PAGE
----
Canada’s Chief Public Health Officer Dr. Theresa Tam is calling for “structural change” across health, social, and economic sectors to deal with the impact of the pandemic that has exposed deep societal inequities.
Speaking to reporters in Ottawa on Wednesday Tam presented her annual report titled “From Risk to Resilience: An Equity Approach to COVID-19.”
“This year’s annual report describes the heavy toll that the COVID-19 pandemic has had on Canadian society, both directly and indirectly,” Tam said.
“These findings are more than just uncomfortable facts about our country during this pandemic. They’re the lived realities of countless Canadians.”
The report calls on various levels of government to incorporate a “health equity” approach into pandemic preparedness, response and recovery.
“COVID-19 has shone a real spotlight on equalities in health and systemic gaps resulting in inequities,” Tam said.
“I do see COVID-19 as a catalyst for collaboration from health, social and economic sectors, and I have observed at the federal level, but also from local levels, and provincial levels.”
The pandemic has disproportionately affected seniors, essential workers, racialized populations, people living with disabilities and women, the report found.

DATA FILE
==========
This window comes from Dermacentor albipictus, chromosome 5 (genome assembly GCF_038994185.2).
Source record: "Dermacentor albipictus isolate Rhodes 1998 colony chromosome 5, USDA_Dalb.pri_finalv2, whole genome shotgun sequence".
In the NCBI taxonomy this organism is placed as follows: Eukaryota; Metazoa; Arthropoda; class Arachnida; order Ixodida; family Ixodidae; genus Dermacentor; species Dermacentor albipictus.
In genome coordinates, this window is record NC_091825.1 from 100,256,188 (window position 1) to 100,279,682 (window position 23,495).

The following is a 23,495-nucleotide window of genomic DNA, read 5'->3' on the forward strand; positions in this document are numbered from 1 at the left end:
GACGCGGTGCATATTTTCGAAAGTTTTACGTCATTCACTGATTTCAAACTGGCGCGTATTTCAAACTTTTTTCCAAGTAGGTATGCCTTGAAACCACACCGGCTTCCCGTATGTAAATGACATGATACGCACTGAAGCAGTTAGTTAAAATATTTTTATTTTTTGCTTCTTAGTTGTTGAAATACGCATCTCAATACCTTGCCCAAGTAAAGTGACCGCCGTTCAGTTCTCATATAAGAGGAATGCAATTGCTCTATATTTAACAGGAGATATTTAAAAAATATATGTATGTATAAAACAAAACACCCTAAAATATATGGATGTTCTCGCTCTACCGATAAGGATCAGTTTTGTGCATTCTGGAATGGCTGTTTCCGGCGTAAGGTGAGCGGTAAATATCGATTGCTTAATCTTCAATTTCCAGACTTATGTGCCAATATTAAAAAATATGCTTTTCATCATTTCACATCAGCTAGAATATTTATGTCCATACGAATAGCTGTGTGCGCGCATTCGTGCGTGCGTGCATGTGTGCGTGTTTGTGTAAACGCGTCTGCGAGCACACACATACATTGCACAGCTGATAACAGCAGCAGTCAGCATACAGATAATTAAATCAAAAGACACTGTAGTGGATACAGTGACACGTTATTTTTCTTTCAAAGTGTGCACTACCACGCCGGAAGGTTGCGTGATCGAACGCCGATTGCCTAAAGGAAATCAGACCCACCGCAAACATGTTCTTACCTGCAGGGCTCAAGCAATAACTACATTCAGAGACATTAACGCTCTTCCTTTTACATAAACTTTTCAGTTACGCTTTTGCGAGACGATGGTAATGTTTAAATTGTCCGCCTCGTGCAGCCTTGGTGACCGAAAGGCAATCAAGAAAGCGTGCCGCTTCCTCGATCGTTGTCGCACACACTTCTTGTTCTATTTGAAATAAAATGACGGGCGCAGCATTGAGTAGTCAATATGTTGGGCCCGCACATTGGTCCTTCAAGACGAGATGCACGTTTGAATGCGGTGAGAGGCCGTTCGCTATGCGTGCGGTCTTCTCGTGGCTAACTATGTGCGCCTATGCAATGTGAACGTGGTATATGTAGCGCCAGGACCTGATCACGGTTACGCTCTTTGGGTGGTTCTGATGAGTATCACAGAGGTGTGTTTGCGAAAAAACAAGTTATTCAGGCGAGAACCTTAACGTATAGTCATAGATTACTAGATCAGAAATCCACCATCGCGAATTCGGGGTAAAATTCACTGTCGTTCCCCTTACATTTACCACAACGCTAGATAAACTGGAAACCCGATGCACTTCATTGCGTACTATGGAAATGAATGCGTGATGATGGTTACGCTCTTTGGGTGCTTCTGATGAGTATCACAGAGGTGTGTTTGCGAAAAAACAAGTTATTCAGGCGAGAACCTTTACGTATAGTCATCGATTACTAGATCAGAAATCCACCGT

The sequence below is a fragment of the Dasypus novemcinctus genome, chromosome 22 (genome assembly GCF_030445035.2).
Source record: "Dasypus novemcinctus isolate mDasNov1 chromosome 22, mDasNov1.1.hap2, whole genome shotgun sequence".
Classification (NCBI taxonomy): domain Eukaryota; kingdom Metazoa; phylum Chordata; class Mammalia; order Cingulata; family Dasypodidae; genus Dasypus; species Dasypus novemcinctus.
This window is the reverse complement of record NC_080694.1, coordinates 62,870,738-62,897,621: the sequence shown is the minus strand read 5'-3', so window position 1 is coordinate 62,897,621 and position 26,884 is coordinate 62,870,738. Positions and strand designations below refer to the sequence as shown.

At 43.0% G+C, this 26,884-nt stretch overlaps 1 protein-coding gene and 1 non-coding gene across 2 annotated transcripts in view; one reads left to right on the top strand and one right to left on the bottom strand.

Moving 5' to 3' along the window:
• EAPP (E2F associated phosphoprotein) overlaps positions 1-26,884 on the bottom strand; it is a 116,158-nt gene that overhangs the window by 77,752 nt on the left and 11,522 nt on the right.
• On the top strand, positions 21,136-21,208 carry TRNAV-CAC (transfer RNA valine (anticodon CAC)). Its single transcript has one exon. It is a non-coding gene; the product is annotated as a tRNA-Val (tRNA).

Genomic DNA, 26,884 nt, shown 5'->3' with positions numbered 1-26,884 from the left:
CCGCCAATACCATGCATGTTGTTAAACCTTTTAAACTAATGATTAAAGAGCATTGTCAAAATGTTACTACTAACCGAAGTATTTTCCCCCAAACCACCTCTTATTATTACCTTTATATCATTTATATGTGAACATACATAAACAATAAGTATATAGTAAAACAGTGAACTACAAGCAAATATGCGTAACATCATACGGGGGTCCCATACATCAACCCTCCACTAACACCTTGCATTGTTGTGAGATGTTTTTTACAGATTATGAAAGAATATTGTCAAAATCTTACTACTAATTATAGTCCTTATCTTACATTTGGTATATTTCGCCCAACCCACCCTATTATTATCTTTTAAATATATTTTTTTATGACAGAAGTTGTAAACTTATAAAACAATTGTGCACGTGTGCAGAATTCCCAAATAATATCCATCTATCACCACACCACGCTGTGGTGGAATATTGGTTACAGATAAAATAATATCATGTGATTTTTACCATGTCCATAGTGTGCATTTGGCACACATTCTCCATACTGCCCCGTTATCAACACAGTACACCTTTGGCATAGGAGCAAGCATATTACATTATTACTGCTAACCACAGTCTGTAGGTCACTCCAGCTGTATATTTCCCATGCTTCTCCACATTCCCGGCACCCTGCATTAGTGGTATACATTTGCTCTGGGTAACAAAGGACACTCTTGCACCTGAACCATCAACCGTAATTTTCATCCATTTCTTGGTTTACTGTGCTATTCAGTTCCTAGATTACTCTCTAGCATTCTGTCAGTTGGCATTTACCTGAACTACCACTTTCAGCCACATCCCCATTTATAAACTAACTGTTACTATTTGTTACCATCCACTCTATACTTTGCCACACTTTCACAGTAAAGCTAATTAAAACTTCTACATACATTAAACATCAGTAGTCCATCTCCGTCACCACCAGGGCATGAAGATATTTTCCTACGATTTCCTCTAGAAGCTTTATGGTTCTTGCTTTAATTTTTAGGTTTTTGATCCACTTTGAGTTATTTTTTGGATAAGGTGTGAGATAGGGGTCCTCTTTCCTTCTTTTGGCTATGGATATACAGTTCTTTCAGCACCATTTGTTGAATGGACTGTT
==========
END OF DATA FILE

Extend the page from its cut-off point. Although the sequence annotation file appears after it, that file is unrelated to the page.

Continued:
From a global perspective, Canada ranked 79th out of 210 countries with respect to total cases per million inhabitants and 26th for total deaths per million, as of Aug. 22, 2020, the report said.
Governance, social cohesion and beefed up health capacity
The disproportionately higher ranking based on fatality rates was largely driven by outbreaks in long-term care homes, the report said.
“We need to improve the health, social and economic conditions for these populations to achieve health equity and to protect us all from the threat of COVID-19 and future pandemics,” Tam wrote in the introduction to the report.
The report singles out three areas where action should be taken to improve the country’s pandemic preparedness, response, and recovery.
First, there needs to be sustained leadership and governance at all levels for structural change across health, social and economic sectors, Tam said.
Second, Canada needs to harness the power of social cohesion as a key ingredient to controlling and minimizing the negative impacts of the pandemic, she said.
And finally, the country’s health capacity needs to be strengthened to ensure that Canada has a health system that is able to surge and adapt during a crisis while maintaining capacity to address on-going critical issues, Tam said.